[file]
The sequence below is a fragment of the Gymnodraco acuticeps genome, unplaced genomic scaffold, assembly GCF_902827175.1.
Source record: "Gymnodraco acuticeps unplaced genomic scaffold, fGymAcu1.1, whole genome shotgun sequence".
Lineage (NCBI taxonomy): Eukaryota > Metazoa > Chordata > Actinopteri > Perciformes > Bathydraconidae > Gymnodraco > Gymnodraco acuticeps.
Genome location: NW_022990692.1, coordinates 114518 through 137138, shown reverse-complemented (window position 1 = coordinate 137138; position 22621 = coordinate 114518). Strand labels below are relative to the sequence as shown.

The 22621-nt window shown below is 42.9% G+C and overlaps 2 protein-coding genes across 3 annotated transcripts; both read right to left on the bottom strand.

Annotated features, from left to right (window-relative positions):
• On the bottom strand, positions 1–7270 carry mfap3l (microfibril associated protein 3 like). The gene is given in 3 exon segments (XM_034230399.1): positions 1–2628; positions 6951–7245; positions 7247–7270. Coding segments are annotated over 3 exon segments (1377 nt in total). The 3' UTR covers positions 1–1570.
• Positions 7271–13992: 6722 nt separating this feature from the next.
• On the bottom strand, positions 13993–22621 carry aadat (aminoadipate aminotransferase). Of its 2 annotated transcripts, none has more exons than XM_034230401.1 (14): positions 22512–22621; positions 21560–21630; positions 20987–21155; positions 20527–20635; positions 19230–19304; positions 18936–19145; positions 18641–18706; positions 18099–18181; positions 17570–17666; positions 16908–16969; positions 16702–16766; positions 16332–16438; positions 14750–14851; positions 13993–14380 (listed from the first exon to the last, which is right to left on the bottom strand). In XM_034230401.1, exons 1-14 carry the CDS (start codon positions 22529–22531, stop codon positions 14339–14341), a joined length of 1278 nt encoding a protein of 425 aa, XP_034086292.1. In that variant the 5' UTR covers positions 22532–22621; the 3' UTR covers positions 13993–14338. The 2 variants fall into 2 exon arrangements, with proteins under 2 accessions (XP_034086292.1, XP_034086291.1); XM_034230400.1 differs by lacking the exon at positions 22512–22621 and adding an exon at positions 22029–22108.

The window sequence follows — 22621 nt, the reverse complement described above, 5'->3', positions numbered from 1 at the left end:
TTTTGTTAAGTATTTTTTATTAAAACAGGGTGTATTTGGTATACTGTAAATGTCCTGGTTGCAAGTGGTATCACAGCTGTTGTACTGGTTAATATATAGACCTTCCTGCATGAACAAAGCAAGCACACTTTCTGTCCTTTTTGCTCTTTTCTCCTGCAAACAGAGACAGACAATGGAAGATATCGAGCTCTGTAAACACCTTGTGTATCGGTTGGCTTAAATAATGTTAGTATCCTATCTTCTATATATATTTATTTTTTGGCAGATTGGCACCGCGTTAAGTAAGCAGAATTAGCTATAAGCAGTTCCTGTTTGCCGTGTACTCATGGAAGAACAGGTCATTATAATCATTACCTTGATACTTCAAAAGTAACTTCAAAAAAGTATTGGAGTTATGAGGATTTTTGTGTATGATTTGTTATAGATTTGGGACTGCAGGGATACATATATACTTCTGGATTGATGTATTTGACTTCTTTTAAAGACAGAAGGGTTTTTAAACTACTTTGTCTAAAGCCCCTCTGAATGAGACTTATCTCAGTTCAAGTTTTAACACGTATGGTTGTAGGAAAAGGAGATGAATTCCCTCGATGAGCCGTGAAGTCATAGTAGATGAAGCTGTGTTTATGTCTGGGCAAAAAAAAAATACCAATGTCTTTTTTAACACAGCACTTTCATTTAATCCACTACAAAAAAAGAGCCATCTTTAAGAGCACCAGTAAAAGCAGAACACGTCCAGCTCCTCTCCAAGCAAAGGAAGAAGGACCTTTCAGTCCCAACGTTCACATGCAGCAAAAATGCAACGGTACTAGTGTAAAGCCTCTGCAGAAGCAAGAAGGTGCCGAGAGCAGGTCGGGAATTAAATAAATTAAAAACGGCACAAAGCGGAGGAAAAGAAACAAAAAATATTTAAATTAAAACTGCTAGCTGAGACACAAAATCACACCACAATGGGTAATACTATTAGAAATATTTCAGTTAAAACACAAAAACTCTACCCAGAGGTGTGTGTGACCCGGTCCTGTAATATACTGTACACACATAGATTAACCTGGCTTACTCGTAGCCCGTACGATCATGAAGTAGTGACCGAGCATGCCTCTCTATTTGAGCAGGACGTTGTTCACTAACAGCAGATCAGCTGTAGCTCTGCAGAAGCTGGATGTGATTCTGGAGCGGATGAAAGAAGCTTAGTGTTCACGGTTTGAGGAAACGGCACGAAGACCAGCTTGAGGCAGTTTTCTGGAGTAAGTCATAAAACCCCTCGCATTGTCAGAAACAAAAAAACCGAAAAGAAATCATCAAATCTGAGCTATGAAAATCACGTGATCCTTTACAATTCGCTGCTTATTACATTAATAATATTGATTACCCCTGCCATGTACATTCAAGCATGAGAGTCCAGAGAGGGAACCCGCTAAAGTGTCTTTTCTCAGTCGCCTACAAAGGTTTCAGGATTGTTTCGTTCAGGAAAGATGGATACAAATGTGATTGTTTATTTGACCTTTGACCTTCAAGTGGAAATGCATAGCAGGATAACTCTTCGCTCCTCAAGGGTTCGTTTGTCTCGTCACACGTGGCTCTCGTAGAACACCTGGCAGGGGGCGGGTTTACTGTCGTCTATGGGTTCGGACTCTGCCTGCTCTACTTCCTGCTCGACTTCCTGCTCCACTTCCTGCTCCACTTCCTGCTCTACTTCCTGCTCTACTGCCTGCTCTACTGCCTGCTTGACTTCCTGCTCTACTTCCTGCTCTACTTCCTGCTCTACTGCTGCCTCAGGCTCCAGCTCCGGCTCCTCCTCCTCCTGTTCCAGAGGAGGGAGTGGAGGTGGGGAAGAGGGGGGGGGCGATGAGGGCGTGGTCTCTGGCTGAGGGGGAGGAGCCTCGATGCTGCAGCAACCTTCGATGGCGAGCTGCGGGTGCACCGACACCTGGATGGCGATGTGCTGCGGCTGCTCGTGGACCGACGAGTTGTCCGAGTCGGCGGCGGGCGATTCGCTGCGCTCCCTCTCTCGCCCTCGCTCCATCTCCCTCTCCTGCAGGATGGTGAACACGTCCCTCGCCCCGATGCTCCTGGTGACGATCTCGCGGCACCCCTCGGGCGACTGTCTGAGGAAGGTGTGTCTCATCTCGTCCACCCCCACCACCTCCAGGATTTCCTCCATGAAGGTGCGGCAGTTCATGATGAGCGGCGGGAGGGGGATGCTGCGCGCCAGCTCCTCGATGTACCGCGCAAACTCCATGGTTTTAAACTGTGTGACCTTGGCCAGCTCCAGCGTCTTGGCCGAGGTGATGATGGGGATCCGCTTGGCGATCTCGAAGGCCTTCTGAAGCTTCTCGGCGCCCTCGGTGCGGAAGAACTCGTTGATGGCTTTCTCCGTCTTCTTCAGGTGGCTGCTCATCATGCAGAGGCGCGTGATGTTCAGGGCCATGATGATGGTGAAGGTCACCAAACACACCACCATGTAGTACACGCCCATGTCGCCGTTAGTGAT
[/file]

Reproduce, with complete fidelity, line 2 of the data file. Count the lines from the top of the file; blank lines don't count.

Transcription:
Source record: "Gymnodraco acuticeps unplaced genomic scaffold, fGymAcu1.1, whole genome shotgun sequence".